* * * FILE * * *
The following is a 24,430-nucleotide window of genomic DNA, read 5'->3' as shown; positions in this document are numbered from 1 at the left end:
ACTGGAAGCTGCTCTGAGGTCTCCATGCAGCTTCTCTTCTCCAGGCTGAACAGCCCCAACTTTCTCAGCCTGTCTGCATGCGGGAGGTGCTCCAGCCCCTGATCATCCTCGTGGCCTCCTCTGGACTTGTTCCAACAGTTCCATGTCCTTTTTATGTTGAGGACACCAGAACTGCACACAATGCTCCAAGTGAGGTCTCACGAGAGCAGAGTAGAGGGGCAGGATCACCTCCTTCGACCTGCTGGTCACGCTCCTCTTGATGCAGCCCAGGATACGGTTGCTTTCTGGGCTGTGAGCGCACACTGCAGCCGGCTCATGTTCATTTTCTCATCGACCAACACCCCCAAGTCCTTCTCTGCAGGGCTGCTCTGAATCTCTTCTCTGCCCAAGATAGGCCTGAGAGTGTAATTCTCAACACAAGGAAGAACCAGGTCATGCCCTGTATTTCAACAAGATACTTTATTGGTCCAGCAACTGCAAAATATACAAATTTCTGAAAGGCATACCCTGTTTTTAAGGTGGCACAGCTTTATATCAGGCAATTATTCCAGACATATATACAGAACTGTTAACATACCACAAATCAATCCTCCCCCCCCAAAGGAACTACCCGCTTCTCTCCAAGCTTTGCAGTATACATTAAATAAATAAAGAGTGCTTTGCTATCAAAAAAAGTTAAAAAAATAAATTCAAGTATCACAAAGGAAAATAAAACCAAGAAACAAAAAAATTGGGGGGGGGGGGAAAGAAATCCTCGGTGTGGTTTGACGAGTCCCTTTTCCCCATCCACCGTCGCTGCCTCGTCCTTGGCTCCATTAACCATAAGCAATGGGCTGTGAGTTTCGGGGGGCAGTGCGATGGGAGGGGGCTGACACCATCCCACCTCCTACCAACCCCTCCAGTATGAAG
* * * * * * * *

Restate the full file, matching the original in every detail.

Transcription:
The following is a 24,430-nucleotide window of genomic DNA, read 5'->3' as shown; positions in this document are numbered from 1 at the left end:
ACTGGAAGCTGCTCTGAGGTCTCCATGCAGCTTCTCTTCTCCAGGCTGAACAGCCCCAACTTTCTCAGCCTGTCTGCATGCGGGAGGTGCTCCAGCCCCTGATCATCCTCGTGGCCTCCTCTGGACTTGTTCCAACAGTTCCATGTCCTTTTTATGTTGAGGACACCAGAACTGCACACAATGCTCCAAGTGAGGTCTCACGAGAGCAGAGTAGAGGGGCAGGATCACCTCCTTCGACCTGCTGGTCACGCTCCTCTTGATGCAGCCCAGGATACGGTTGCTTTCTGGGCTGTGAGCGCACACTGCAGCCGGCTCATGTTCATTTTCTCATCGACCAACACCCCCAAGTCCTTCTCTGCAGGGCTGCTCTGAATCTCTTCTCTGCCCAAGATAGGCCTGAGAGTGTAATTCTCAACACAAGGAAGAACCAGGTCATGCCCTGTATTTCAACAAGATACTTTATTGGTCCAGCAACTGCAAAATATACAAATTTCTGAAAGGCATACCCTGTTTTTAAGGTGGCACAGCTTTATATCAGGCAATTATTCCAGACATATATACAGAACTGTTAACATACCACAAATCAATCCTCCCCCCCCAAAGGAACTACCCGCTTCTCTCCAAGCTTTGCAGTATACATTAAATAAATAAAGAGTGCTTTGCTATCAAAAAAAGTTAAAAAAATAAATTCAAGTATCACAAAGGAAAATAAAACCAAGAAACAAAAAAATTGGGGGGGGGGGGAAAGAAATCCTCGGTGTGGTTTGACGAGTCCCTTTTCCCCATCCACCGTCGCTGCCTCGTCCTTGGCTCCATTAACCATAAGCAATGGGCTGTGAGTTTCGGGGGGCAGTGCGATGGGAGGGGGCTGACACCATCCCACCTCCTACCAACCCCTCCAGTATGAAG